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Home | Film Reviews | Film Review: Judith: The Night She Stayed Home (short film) (2010)

Film Review: Judith: The Night She Stayed Home (short film) (2010)

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TRICK-OR-TREAT! It’s Halloween day in the quiet rural community of Haddonfield, Illinois. Judith Myers and her best friend D’arcy Mims are planning a Halloween night camp out at The Myers House with their friends. Judith is trying to forget the growing tensions in her family and wants to immerse herself in a carefree celebration, but her reclusive brother’s presence casts an ominous shadow over their cheerful preparations.

This short film breaths life into an often overlooked character from John Carpenter’s HALLOWEEN – Judith Myers may have only had a short appearance in the classic film, but she nevertheless played a crucial role in the forming of the Michael Myers story. Director Josh Hasty (A Mannequin in Static) and writer Kenny Caperton (the creator of The Myers House NC) join forces to reinvent a classic character in an original new story.


Josh Hasty who brought you the feature film “A Mannequin in Static” takes a new turn at a short film based on the ever popular “Halloween” legacy. His premise revolves around Michael at an early age and his sister at the time “Judith”. A new perspective gives tribute to the Myers household which includes the already in process decline of Michael as an evil force in training. Though Michael takes a backseat to the tale of his sister who is in her teen prime prepping to enjoy the times with local friends. Michael remains reclusive creating artwork and psychological material forms of expression.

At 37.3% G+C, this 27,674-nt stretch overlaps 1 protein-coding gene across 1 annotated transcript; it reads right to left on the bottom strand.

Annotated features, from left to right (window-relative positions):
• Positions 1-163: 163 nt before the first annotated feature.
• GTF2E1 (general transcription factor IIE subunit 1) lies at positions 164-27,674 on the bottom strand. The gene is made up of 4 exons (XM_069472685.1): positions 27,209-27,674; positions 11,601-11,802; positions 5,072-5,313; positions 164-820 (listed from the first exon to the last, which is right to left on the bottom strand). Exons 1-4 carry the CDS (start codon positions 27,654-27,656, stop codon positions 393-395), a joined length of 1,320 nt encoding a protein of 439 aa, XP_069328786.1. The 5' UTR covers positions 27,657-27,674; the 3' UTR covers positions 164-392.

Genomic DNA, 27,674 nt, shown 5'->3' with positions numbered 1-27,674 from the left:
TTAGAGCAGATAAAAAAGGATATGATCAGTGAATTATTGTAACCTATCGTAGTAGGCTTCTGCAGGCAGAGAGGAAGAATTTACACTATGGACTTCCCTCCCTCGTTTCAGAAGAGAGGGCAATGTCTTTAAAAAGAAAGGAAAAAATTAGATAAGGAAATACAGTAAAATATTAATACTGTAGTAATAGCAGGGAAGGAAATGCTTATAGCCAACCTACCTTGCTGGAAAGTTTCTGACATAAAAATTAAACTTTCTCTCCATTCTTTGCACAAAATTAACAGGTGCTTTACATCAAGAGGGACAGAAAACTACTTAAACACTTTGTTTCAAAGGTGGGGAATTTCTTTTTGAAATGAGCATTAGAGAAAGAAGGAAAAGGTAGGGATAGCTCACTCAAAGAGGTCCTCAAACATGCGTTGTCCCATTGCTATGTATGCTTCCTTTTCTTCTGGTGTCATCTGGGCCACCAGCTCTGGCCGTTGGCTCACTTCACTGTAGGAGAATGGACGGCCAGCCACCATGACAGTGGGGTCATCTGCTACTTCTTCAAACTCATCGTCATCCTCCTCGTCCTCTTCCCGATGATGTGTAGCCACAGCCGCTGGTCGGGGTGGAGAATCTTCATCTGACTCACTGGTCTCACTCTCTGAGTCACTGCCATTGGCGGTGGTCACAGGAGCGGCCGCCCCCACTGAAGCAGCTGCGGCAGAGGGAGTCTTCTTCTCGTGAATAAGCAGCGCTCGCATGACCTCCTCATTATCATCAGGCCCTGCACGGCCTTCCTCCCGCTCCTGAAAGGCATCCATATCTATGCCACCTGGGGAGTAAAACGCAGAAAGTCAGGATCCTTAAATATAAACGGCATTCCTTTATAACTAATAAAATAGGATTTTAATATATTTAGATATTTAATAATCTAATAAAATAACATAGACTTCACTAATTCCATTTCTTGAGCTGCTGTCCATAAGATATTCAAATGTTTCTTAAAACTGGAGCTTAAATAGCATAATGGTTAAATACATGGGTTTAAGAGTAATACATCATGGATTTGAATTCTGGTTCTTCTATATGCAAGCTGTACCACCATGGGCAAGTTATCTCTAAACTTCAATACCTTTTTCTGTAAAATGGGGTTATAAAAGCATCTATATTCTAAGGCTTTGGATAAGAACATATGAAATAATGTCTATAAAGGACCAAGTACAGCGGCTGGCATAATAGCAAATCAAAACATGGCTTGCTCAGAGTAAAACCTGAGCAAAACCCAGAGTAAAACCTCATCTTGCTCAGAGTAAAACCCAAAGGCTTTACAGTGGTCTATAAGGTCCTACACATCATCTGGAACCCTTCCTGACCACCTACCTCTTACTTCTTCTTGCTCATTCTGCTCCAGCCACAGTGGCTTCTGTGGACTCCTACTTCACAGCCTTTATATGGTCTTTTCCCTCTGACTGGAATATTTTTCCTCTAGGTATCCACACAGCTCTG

Ana Gilmore makes another appearance from Josh Hasty’s “A mannequin in static” as the lovely D’arcy Mims, though taking the lead as Judith, the film features Sarah Stephenson in what I’m assuming to be her debut appearance. A few thing were apparent to me right from the start. One, Josh has a firm grab on Carpenter’s style often using similar eerie POV shots that use the audiences perspective to simulate that which might be coming from Michael or an unknown viewer.

Also the usage of Carpenter styled music adds the final touches to bring this piece alive and give it that eerie relationship to the Halloween film. The main premise I got from this is the events on the night leading up to Michaels murder of his older sister. In the final act, Michael dons his clown mask and executes his actions from he perspective of 2 eyes viewing the world thru the portals of a plastic viewpoint. Hasty succeeds again with a short that adds a nice touch to the Halloween legacy. Well executed cinema for fans of Halloween.

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